EditorialsBy Matt Bud, Chairman, The FENG

Meeting the RIGHT folks

From our daily member newsletter on July 31, 2008

Being successful at getting meetings with potential decision makers who don’t have a job right now, but who might make one for you after they meet you is why networking is the most successful approach to finding a job. Frankly, this is how most business is really done at our level. If you have only gotten interviews through ads or recruiters you are probably wondering how do those lucky dudes do it? How do they manage to get in front of the right people and sweet talk them into offering them a job? Keep in mind that you are not a pea in a pod. You are a unique accumulation of talents acquired over a number of years. If you [ Read more… ]

Time stands still

From our daily member newsletter on July 30, 2008

I can never understand why people hesitate contacting old friends. It has been one of the blessings in my life that over the 10+ years that I have been Chairing this august body, I have been able to reconnect with almost all of the people I worked with since the 1970’s. (Yes, I am that old.) I have even reconnected with some new friends that I have only known 10-20 years. My experience has been that anyone you have ever known is DELIGHTED to hear from you. This goes for old “enemies” as well. While you may have argued at length with some of these idiots (Did I say idiots? I meant uninformed individuals.), the “discussion” was actually about work. [ Read more… ]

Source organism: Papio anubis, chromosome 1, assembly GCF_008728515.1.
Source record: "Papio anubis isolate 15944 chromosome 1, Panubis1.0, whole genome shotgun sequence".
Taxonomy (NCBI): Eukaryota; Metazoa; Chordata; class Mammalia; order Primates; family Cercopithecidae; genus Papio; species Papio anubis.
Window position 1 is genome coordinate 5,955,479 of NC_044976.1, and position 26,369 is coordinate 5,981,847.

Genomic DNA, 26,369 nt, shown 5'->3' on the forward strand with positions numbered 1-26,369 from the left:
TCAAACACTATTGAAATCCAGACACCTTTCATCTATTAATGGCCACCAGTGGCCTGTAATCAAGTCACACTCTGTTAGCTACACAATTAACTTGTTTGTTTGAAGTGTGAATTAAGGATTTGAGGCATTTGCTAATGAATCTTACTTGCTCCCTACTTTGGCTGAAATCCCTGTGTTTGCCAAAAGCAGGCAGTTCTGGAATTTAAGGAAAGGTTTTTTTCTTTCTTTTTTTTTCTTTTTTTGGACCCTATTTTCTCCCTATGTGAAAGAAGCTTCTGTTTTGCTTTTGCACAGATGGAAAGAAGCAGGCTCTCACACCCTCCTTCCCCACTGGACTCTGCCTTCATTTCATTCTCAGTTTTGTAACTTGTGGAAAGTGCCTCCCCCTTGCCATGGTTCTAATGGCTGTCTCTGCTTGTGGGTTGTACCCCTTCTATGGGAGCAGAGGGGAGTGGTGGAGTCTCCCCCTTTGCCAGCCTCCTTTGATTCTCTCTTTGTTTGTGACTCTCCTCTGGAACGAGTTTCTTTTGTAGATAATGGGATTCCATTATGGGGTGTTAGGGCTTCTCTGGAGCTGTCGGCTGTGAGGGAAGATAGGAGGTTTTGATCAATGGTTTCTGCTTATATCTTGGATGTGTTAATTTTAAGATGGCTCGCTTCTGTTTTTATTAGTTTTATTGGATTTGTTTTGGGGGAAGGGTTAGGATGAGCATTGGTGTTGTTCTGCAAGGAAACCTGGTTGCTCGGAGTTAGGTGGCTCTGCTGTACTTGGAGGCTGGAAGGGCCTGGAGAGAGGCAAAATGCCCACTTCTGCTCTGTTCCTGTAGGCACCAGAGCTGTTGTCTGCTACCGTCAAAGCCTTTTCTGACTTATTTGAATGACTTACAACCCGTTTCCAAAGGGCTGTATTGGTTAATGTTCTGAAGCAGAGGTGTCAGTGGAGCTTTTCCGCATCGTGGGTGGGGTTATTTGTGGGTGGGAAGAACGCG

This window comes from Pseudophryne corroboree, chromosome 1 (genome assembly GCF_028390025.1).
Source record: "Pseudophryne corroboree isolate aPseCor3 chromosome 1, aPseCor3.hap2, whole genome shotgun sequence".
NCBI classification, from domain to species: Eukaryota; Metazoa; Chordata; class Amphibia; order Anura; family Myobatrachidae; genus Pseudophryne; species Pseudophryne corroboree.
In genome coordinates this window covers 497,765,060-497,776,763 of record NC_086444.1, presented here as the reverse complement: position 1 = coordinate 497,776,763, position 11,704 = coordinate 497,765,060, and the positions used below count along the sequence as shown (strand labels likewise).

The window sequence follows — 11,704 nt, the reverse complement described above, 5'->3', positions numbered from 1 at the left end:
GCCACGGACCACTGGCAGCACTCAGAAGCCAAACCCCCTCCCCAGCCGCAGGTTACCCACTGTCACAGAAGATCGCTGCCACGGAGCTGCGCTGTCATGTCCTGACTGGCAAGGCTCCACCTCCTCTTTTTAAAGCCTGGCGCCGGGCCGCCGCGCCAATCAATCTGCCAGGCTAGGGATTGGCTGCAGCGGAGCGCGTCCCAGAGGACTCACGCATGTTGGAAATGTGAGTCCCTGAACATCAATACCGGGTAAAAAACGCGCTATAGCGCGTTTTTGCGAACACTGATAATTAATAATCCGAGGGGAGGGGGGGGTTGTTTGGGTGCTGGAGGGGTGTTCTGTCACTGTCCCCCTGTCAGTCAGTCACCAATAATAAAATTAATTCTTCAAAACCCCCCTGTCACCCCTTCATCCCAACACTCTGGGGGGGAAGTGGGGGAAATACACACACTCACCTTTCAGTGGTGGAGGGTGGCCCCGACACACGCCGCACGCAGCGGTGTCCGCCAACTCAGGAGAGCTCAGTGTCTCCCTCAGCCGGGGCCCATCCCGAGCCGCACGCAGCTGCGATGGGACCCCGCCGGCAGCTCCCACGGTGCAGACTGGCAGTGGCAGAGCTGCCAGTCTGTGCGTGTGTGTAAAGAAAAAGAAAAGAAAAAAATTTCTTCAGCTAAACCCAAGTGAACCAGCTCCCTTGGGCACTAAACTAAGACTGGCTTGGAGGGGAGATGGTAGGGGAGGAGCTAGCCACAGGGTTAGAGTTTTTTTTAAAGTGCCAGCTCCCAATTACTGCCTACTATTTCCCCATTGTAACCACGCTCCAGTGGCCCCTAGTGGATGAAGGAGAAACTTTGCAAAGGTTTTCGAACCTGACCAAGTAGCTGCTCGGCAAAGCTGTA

Members in need of assistance

From our daily member newsletter on July 29, 2008

I am sure I don’t need to tell all of you that The FENG is a remarkable organization. It is also unusual in its tone. If I had to come up with two reasons why things are different in The FENG than in the rest of the world, I would start with the fact that EVERYONE in The FENG was sponsored for membership. Because we are a circle of friends and not a fee for service, many of the things that we do for each other have no price associated with them. After all, what price could one place on friendship or acts of friendship, and how would someone go about coming up with a price structure. (Such are the [ Read more… ]